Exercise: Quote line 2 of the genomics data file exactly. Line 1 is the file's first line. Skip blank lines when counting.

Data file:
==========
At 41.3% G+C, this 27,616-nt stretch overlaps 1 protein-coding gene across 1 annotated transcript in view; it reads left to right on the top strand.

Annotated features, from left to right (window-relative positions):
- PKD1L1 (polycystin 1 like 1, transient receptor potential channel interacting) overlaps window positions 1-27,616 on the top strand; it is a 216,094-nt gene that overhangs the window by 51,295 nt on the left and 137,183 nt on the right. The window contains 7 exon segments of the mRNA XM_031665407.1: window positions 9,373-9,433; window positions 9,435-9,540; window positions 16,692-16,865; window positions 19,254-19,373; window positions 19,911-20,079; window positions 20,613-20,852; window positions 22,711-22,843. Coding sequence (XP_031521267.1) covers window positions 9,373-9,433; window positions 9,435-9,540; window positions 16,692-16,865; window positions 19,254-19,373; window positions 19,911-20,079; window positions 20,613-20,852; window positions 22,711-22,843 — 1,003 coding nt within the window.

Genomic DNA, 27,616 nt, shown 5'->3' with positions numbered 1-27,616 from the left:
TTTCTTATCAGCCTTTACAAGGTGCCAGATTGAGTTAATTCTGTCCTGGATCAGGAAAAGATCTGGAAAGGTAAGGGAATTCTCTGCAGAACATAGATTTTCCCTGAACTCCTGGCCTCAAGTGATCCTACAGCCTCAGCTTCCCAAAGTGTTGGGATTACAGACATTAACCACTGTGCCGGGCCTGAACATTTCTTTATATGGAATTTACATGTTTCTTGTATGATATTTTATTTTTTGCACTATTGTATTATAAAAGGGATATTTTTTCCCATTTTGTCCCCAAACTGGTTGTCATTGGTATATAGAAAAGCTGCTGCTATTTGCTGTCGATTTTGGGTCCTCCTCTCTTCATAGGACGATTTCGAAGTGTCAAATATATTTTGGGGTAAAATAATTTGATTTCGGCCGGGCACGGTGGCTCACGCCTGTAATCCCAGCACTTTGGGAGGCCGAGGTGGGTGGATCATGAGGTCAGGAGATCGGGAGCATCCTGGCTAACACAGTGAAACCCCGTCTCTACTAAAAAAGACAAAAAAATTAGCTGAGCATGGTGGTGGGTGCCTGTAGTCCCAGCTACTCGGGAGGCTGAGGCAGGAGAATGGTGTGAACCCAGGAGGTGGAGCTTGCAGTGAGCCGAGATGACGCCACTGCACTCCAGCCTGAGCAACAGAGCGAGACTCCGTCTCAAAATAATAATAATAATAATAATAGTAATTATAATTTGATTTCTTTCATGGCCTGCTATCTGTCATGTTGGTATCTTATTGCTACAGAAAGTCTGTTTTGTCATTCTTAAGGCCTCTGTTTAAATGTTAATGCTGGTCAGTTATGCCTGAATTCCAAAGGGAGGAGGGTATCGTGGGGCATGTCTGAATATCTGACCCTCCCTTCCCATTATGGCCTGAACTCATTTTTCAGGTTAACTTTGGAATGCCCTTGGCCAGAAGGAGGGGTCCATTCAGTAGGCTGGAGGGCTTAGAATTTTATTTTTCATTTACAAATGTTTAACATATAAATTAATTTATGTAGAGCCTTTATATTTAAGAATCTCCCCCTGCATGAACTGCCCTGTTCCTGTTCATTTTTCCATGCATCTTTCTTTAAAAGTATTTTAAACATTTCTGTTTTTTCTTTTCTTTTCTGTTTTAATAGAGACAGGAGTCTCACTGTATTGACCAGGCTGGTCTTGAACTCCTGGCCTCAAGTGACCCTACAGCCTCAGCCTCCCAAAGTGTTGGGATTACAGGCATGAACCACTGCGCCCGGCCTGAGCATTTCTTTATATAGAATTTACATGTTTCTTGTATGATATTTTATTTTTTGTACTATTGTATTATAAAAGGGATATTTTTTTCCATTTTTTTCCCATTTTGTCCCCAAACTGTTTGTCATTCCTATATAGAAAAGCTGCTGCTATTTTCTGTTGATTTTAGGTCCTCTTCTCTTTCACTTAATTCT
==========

Annotated features, from left to right (window-relative positions):